Exeleon Magazine

Interview with Global Human Activist – Tiffani Brooke Fest

Tiffani Brooke_Exeleon Magazine

Leadership is about service, not position. From Moses to Martin Luther King Jr., history is full of examples of people who led not because they had power but because they had a cause and an idea worth fighting for. They knew that the best way to lead is to serve. When you do this, the most complex of problems become easy, the most demanding challenges become minor, and obstacles drive away. People follow your lead voluntarily because they want to be part of what you’re doing, not because you tell them.

Tiffani Brooke Fest, an Actress, Global Activist, Advocate, and Humanitarian is one such leader who is fighting for the cause. She believes that growth and happiness can only be achieved when shared with others. In the following interview, she eloquently combines business and spirituality and shares with us the ultimate way of transforming our shortcomings into advantages.

What according to you makes for a transformational leader? How do you integrate the same thought into your own leadership?

Well, that’s a tough question for multiple reasons. I have a hard time with the word leader in general, as the implication is someone with power over others.  I think true leadership is born out of a commitment to serve others. When it’s born out of a desire to gain power or control over others then leadership can be quite manipulative and even destructive.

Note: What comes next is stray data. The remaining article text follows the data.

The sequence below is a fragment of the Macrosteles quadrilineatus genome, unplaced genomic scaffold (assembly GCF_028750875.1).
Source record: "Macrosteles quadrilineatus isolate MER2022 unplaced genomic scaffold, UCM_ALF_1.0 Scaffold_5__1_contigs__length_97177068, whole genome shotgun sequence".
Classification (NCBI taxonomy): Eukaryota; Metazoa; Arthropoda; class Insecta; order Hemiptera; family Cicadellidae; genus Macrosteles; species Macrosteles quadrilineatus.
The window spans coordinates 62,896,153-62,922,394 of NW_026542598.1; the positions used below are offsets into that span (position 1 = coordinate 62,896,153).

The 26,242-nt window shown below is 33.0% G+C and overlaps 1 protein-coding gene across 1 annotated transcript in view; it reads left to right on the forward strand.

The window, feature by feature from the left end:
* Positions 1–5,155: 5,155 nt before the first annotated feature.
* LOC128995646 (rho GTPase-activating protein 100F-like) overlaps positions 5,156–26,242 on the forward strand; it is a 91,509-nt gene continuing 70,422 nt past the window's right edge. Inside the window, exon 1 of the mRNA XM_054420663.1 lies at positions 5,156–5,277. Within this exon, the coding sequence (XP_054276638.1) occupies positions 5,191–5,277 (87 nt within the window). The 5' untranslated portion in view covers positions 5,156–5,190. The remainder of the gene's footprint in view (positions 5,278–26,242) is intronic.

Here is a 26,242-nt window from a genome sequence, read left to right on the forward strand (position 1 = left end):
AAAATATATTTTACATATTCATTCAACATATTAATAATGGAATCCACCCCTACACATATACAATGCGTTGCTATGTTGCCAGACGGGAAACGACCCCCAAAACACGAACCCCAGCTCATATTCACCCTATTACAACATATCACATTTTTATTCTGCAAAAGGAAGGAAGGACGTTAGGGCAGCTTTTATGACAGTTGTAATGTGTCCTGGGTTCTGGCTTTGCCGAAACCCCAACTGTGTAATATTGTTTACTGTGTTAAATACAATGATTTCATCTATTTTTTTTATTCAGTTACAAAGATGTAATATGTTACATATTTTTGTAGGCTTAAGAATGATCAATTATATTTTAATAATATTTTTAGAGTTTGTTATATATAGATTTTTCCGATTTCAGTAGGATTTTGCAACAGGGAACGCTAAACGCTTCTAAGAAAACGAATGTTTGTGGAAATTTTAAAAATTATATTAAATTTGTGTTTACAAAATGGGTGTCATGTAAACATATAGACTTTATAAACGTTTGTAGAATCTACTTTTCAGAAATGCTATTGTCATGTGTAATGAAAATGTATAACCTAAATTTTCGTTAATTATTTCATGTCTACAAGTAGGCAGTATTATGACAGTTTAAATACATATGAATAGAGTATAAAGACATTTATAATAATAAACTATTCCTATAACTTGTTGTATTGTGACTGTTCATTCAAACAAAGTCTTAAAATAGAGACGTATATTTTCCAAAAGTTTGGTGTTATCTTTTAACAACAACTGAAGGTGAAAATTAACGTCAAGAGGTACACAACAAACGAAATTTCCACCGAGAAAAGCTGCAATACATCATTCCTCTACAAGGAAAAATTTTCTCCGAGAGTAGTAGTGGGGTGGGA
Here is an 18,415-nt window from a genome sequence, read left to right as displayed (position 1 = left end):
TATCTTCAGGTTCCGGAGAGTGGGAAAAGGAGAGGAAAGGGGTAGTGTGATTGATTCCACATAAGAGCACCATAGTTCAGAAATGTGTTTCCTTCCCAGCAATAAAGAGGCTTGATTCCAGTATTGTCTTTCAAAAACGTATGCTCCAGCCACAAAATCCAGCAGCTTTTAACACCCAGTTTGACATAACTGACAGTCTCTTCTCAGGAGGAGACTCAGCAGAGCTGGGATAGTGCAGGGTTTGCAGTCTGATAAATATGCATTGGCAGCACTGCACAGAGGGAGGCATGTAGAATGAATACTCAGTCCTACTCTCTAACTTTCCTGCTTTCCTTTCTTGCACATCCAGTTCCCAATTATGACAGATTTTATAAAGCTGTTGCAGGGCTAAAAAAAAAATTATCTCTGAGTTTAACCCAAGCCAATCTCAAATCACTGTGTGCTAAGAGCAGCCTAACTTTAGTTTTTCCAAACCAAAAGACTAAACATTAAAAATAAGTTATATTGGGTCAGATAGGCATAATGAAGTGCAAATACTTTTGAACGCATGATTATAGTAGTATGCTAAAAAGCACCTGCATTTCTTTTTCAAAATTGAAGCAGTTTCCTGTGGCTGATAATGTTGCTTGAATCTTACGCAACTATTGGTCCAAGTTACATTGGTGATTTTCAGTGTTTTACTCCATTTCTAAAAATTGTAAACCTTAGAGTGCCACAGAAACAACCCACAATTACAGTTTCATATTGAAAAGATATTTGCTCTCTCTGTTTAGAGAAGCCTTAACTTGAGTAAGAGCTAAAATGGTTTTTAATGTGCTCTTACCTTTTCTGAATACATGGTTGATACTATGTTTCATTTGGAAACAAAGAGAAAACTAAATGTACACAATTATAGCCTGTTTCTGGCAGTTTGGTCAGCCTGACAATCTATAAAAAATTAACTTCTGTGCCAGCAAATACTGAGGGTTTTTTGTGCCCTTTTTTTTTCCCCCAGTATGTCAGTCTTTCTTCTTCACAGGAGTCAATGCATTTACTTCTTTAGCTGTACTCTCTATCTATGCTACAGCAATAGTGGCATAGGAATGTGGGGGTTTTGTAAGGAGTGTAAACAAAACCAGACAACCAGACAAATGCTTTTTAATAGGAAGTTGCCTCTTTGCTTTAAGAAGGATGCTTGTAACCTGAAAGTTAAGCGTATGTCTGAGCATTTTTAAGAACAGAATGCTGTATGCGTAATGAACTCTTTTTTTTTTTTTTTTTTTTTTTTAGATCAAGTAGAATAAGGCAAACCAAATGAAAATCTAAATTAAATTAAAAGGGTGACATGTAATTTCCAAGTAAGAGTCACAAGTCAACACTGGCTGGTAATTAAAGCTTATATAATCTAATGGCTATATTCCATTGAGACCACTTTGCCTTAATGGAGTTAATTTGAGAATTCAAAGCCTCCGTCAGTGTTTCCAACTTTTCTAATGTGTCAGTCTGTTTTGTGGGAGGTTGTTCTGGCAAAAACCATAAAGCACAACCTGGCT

What has the journey been like for Tiffani Brooke over the years? 

I would say my journey has mostly been a spiritual one.  As an actress and an artist, my job has always been to connect to our shared humanity, to hold up a mirror up to society, expose our deepest vulnerabilities, and on a deeper level, be a catalyst for social change. 

About 10 years ago I also discovered Nichiren Buddhism, a philosophy for creating happiness for self and others.  A core belief is happiness cannot exist independently. True and lasting happiness can only be shared with others. The more I chanted, the more I wanted to become a more global citizen, and to advocate for social justice, uniting with others around the world.

Looking back, what would you have done different when starting out?

I don’t believe in lamenting the past because every cause you have made, even those you deem mistakes, have brought you to where you are today. “From this day forward” is a better way to live your life.  Every effect you will see in the future is made up of the causes you make today.  So just keep advancing as you are now! The only thing I would change if I could, would be to have had the courage to start my global activism sooner. But my life had its own divine timing, and I am thankful for it!

What has been your biggest driver as a leader? How do you plan on empowering the lives of people?

I wouldn’t call myself a leader actually. I coined a term for myself 5 years ago, on my first ever global volunteer trip to Nepal, deeming myself a “Global Human Activist”. This inspires me and motivates me to keep going.  It’s active, like a verb.  It implies a far-reaching goal, and expansion on a global level. And that’s what I want to do, continue to expand my capacity to give in the world. The last 5 years those efforts have been concentrated in India, where I began supporting women and children in poverty.